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Curly-Coated Retriever

Thinking about purchasing an Curly-Coated Retriever? Then read our breed profile including a brief description, information on height, weight, color, coat, temperament, grooming, activity and history. Purchasing a new puppy is a commitment that may last ten or more years so please educate yourself on the Curly-Coated Retriever breed, including all stages of their life from puppy hood to older dog.

Ask yourself will I be a good owner? Do I have the time it takes to train a new puppy? Do I have the resources to give my new dog a rewarding life. Do I have a local veterinarian that I can take my new dog to? Do I have a groomer or can I do the grooming myself on a regular basis. Fundamental requirements for a being a good Curly-Coated Retriever owner;

Before making a purchase talk to the breeder, ask them many questions about their dogs and the breed in general. A good breeder will teach you about the Curly-Coated Retriever and they will have many questions for you about your home and life style and if this breed is suited for you and your family.

Questions you may want to ask an Curly-Coated Retriever Breeder:

It is recommended that you sign a contract with the breeder so that there will be no misunderstandings on the arrangements made. Then bring home your new Curly-Coated Retriever and enjoy as "there is no greater love then a dog's devotion."

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Curly-Coated Retriever Profile

The Curly-Coated Retriever is a strong, smart, upstanding dog showing activity, endurance and intelligence. Their body is covered with a tightly curled coat which does not need trimming, supposedly descended from the Poodle. They are medium to large sized dogs, the size of any Labrador retriever, with a muscular body and strong fore and hind limbs. Their entire body except for their face and paws (and lower legs) are covered in tightly curled ringlets, which make it an exceptional water dog as their fur does not need drying after a jump in the lake. They have dark, almond shaped eyes and ringlet-covered drop ears. They have deep chests, long tails and big hearts. Curly-Coated Retrievers have an excellent nose and a good memory. Bred for retrieving quail and waterfowl, they are superb swimmers with great stamina and they know how to carry dead or wounded animals gently in their mouth. Curly-Coated Retrievers have also been known to work over difficult terrain, quite often in the Australian outback or wilds of New Zealand. They are even tempered, immensely alert when at work, and very determined in what they do. They can be playful, energetic, and adaptable to their owner's temperament. Although slightly reserved with strangers, they remain loyal and friendly to friends and family.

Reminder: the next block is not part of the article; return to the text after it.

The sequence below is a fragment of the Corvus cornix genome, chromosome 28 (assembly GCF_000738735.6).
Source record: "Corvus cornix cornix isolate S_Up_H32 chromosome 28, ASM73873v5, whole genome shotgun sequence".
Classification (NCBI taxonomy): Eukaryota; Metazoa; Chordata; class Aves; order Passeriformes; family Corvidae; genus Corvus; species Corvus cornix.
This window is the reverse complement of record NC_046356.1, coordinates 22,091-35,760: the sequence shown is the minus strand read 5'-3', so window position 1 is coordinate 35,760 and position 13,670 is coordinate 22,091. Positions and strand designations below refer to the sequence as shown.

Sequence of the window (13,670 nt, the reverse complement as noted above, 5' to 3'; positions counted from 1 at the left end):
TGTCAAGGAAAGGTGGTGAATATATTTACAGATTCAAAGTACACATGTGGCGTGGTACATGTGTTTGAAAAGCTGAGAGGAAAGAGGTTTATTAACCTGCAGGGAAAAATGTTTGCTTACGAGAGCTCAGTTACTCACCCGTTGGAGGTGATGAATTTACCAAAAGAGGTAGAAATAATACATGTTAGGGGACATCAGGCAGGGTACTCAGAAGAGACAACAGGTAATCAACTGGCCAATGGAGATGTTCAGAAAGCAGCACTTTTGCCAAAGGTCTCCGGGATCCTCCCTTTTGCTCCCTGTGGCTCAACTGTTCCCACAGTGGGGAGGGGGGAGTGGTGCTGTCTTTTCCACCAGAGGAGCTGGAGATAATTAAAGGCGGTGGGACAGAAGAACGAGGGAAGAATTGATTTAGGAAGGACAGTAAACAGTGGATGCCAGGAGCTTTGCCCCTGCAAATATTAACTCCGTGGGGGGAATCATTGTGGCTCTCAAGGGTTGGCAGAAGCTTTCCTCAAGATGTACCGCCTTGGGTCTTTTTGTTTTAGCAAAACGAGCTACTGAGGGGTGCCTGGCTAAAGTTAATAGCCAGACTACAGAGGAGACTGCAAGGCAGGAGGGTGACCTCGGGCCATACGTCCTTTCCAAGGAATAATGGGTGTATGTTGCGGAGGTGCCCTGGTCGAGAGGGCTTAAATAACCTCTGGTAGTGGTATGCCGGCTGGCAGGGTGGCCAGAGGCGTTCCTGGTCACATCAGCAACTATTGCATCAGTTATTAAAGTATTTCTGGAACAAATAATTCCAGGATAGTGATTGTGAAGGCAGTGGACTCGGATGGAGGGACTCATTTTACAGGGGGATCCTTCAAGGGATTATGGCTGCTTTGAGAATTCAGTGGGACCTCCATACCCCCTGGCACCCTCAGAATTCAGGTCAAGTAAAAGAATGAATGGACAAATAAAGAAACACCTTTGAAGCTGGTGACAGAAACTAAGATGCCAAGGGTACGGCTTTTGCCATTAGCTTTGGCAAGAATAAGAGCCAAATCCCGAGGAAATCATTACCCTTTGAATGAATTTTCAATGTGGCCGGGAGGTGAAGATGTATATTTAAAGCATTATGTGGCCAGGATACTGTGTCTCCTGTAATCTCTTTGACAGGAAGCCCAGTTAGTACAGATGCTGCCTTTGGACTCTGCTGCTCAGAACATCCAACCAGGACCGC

Type: Gun Dog

Height: 23 - 27 inches.
Weight: 65 - 85 lbs.

Colors: Solid black or solid liver.
Coat: A mass of crisp, small curls all over, except on face, paws and lower legs. Coat does not need much care, as it never grows shaggy, and is water-resistant.

Temperament: Curly-Coated Retrievers are responsive, friendly, affectionate, and proud. They are very energetic and playful, but are also adaptable and adjust to their owner's mood. The Curly-Coated Retriever is better at guarding than other retrievers, and is generally a very good obedience dog. They can be scrappy when in the field with other dogs, but are very trainable. They are affectionate with family, reserved with strangers. Curly-Coated Retrievers enjoy children and get along with other pets.